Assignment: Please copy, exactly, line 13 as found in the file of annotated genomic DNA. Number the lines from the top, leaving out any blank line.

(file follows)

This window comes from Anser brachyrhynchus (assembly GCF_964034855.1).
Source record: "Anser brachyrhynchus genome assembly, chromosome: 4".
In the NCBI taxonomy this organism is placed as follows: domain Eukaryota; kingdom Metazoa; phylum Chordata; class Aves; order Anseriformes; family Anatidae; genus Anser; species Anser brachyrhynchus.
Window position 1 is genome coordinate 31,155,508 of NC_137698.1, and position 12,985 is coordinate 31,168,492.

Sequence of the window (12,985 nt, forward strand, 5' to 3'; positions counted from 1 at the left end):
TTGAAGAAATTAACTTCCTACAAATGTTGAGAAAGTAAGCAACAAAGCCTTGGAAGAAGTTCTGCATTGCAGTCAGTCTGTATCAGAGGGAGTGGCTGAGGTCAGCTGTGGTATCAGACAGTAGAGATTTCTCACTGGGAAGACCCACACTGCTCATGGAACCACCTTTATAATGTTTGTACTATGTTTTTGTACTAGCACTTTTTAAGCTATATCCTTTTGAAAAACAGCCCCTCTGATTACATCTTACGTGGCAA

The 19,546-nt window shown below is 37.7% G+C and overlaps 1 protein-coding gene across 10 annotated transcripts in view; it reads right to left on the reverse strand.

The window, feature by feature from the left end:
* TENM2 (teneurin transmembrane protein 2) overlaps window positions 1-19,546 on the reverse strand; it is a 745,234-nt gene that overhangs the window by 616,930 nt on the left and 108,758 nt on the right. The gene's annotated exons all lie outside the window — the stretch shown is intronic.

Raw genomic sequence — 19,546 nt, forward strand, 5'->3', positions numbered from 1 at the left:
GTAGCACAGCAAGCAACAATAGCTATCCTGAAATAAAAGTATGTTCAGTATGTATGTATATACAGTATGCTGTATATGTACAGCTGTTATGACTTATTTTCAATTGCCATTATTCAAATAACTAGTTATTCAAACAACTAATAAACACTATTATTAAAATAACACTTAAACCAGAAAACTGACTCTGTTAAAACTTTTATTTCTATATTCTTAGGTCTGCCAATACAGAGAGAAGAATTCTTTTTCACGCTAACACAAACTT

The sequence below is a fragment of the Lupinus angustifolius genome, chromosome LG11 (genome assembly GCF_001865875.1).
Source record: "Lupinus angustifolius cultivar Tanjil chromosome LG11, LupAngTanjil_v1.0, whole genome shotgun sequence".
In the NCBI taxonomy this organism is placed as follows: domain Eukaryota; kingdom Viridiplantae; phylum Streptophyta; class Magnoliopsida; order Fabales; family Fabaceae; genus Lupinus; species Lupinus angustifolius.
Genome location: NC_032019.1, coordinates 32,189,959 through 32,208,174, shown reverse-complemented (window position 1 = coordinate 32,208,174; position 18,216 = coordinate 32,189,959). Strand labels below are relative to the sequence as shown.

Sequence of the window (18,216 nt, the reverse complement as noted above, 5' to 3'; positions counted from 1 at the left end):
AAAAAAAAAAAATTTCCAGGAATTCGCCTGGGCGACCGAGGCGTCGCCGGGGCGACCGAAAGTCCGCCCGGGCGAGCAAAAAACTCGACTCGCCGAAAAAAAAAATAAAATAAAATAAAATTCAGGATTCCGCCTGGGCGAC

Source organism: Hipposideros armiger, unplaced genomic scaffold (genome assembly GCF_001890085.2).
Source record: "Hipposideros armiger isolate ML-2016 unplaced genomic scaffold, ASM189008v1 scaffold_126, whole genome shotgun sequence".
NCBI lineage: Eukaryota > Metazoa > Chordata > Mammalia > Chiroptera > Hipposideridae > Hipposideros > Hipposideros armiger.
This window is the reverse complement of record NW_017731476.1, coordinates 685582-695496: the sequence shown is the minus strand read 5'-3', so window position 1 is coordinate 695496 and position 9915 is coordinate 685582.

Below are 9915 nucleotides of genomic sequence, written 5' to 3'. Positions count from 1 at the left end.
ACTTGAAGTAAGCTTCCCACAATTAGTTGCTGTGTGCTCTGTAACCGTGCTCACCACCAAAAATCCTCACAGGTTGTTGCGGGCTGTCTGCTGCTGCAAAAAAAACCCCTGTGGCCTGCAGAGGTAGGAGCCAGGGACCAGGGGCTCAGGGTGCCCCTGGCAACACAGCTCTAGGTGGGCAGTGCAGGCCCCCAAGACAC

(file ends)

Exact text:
Source record: "Lupinus angustifolius cultivar Tanjil chromosome LG11, LupAngTanjil_v1.0, whole genome shotgun sequence".